How to Avoid Future Flood Threats
The RIBA’s report The Value of Flood Resilient Architecture and Design, outlines steps the UK government must take to safeguard future homes and communities from the threat of flooding.
Waterbuurt development by Marlies Rohmer Architects & Urbanists (photo: Roos Aldershoff)
Old Ways No Good
RIBA claims old flood management – keeping water out – are no longer sufficient. Instead, government must allow communities to assess their own flood risk. If homes and businesses can be better equipped to live alongside water, communities will be able to shore up their own defences and recover far quicker in the event of a flood.
Flood Resilient Homes Needed
RIBA also advocates constructing flood resilient homes and properties, recommending government to develop a brand new approach to flood decision-making and regulation, encourage innovation across the housing and urban design sector, and introduce specific building regulations for flood resilience and resistance.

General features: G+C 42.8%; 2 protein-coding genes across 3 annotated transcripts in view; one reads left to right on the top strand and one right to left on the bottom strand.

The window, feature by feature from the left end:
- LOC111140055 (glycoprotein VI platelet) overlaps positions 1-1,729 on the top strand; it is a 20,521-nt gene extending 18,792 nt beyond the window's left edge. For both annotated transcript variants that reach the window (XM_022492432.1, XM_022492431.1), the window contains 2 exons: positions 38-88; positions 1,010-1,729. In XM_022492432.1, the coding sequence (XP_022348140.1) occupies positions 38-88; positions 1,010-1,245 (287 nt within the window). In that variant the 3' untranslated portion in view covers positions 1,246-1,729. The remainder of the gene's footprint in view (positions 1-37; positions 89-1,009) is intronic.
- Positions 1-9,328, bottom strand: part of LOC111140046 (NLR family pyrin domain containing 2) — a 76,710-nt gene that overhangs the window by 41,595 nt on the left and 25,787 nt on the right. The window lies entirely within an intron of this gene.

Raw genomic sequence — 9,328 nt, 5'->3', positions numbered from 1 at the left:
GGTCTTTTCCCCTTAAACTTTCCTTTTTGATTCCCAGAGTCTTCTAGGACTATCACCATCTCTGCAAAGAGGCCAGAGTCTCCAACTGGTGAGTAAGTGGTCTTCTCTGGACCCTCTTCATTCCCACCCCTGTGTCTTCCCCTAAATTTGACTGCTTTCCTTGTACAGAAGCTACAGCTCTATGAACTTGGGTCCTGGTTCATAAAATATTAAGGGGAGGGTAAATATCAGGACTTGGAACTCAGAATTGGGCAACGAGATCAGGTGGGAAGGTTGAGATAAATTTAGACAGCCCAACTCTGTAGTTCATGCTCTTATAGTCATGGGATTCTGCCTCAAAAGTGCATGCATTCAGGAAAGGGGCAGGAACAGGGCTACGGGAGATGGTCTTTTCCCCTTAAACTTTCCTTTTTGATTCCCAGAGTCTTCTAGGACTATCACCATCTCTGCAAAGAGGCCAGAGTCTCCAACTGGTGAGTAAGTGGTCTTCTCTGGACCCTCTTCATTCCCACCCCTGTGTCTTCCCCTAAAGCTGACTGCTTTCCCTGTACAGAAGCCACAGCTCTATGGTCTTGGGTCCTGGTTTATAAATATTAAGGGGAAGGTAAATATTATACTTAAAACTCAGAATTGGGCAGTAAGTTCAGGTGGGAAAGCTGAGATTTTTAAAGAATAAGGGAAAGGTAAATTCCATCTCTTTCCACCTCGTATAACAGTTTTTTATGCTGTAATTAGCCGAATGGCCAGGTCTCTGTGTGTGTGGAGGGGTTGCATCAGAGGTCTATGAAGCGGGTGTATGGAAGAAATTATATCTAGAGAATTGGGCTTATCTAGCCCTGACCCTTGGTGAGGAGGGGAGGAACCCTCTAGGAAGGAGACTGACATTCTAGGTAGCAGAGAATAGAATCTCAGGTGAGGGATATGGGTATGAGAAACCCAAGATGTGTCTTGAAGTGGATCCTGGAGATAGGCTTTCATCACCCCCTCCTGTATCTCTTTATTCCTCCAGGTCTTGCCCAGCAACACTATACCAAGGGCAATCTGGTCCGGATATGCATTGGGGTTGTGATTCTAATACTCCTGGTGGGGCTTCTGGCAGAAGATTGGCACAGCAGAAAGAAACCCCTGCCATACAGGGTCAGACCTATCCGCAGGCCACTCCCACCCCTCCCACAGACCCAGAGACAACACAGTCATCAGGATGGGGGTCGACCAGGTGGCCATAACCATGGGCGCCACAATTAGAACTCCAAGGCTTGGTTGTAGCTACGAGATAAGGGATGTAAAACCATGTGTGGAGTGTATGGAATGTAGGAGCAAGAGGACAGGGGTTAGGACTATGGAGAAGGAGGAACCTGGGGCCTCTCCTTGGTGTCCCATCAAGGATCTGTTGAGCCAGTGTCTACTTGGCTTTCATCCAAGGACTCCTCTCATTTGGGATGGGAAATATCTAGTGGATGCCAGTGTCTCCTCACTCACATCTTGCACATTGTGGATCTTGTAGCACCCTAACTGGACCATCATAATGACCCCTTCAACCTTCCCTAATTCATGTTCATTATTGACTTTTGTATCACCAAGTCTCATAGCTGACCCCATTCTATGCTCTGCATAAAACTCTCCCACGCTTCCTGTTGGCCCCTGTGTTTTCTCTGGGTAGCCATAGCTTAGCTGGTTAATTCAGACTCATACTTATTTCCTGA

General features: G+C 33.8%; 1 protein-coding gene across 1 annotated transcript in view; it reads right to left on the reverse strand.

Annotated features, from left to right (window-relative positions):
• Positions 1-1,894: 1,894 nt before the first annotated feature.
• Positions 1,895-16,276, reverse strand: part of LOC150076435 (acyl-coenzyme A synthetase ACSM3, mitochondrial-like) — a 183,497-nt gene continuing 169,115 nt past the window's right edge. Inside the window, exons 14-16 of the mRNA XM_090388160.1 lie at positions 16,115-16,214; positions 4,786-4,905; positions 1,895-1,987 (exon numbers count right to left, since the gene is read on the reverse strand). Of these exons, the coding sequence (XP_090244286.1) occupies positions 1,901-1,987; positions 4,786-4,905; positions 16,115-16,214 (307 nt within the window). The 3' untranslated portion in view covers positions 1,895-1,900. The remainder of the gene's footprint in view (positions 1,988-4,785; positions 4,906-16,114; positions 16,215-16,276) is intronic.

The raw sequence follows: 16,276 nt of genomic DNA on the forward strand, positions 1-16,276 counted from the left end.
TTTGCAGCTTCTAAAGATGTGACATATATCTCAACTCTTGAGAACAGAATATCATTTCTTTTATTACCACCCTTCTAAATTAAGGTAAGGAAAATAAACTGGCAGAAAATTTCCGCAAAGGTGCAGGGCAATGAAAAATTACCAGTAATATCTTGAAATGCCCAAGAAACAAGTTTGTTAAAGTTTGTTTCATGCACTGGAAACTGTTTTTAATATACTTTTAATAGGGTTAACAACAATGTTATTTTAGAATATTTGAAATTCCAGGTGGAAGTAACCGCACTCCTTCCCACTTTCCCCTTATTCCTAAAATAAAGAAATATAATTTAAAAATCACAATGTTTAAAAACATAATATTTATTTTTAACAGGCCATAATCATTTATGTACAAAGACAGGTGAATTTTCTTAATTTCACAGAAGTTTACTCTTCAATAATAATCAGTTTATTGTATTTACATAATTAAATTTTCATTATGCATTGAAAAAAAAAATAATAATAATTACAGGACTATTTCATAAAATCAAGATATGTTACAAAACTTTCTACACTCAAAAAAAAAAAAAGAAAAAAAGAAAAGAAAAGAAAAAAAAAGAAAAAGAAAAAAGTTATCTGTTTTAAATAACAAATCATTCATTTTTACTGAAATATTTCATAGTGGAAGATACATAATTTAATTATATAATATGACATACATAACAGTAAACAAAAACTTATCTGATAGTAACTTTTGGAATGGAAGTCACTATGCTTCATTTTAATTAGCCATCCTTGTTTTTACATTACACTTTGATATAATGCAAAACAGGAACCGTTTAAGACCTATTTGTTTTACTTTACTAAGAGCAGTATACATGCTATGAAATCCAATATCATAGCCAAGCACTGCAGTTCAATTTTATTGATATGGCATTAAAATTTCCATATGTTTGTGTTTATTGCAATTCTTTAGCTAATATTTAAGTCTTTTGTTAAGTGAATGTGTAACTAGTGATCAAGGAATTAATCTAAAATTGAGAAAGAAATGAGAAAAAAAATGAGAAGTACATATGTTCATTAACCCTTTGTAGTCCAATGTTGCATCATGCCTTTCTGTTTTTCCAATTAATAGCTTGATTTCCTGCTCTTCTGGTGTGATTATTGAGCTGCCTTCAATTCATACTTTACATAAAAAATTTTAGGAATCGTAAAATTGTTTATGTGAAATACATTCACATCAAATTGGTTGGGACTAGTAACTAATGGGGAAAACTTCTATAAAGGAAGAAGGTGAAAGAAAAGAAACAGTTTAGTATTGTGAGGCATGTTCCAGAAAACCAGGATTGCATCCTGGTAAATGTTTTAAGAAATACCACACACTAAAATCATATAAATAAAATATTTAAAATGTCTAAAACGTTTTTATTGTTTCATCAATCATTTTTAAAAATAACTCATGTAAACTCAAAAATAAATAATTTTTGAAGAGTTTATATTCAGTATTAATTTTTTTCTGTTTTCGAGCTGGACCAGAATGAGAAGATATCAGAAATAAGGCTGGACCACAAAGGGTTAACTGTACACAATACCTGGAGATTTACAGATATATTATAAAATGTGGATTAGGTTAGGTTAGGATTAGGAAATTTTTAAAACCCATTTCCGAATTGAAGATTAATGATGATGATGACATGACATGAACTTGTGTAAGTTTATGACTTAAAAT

Home for all Seasons - JTP & Environmental Design Studio (inc photo)
Embedding flood resilient design will help future-proof new developments and deliver greater value for money when investments in new flood defences are made. What’s more, there’s scope for the UK to become a world leader, paving the way with innovative responses and solutions to flooding.
Flood Risk to Double
“In the next 30 years, the number of homes at risk of flooding is expected to double,” said RIBA President Ben Derbyshire. “Now is the time to adapt and think creatively about how to tackle this threat. The RIBA urges the Government to step up and encourage the collaboration and innovation needed to create new homes and communities that are resilient to the devastating effects of flooding.” Read full RIBA report
Timber Frame & Floods
Structural timber frame has proven to be one of the most resilient forms of construction when homes become flooded, since wall linings can easily be removed allowing the structure to dry out rapidly and remedial works to be done. Whereas masonry walls may need 6 to 12 months to dry out, remedials in a timber frame home can be done in weeks rather than months.